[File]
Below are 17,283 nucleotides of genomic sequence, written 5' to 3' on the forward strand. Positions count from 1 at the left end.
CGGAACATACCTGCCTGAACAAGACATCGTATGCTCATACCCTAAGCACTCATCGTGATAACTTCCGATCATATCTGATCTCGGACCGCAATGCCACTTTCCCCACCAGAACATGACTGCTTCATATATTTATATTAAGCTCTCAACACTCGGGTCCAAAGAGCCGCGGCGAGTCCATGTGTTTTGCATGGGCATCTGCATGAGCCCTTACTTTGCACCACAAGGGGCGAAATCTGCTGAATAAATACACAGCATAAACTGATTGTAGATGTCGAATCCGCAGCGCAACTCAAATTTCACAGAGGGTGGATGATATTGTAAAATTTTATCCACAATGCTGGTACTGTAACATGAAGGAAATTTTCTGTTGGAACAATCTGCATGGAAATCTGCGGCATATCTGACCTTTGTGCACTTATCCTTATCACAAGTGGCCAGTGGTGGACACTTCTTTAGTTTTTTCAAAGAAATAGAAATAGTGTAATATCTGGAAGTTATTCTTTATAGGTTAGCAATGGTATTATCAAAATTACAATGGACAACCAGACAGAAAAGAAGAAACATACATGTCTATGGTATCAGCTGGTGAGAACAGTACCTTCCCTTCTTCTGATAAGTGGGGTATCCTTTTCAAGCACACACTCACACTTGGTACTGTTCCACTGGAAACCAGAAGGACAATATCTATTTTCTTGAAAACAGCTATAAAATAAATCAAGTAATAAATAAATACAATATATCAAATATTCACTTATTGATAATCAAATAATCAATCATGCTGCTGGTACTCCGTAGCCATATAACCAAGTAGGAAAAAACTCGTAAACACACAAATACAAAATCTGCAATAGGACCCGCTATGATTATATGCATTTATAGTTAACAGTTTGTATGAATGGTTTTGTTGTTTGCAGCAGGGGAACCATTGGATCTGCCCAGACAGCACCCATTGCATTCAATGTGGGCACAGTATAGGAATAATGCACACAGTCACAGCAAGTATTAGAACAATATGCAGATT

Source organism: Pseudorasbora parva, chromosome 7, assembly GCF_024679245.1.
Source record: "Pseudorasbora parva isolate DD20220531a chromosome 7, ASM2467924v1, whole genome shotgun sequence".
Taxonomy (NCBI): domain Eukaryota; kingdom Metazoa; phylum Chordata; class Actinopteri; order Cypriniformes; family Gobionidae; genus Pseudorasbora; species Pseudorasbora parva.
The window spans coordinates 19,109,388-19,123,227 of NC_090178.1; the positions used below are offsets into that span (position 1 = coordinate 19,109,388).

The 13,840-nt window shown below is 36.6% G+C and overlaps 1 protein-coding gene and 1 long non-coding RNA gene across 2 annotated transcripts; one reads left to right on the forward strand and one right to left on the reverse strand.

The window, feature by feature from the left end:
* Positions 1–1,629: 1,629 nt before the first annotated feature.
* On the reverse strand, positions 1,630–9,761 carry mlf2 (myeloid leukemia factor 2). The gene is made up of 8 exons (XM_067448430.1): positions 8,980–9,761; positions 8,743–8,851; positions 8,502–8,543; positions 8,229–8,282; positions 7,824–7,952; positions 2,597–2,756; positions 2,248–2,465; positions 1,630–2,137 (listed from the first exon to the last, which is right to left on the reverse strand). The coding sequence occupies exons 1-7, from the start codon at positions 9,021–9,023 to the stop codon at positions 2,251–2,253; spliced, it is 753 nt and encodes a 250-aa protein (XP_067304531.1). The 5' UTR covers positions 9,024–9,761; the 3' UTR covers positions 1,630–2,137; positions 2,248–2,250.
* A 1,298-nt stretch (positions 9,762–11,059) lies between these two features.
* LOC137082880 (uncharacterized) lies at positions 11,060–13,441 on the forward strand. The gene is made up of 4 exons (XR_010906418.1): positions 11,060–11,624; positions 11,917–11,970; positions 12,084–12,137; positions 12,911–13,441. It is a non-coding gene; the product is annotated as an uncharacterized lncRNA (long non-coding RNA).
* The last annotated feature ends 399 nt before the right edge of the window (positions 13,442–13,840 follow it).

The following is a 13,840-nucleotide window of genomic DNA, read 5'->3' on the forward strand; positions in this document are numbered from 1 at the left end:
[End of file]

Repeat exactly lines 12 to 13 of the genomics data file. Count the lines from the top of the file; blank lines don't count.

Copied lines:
* LOC137082880 (uncharacterized) lies at positions 11,060–13,441 on the forward strand. The gene is made up of 4 exons (XR_010906418.1): positions 11,060–11,624; positions 11,917–11,970; positions 12,084–12,137; positions 12,911–13,441. It is a non-coding gene; the product is annotated as an uncharacterized lncRNA (long non-coding RNA).
* The last annotated feature ends 399 nt before the right edge of the window (positions 13,442–13,840 follow it).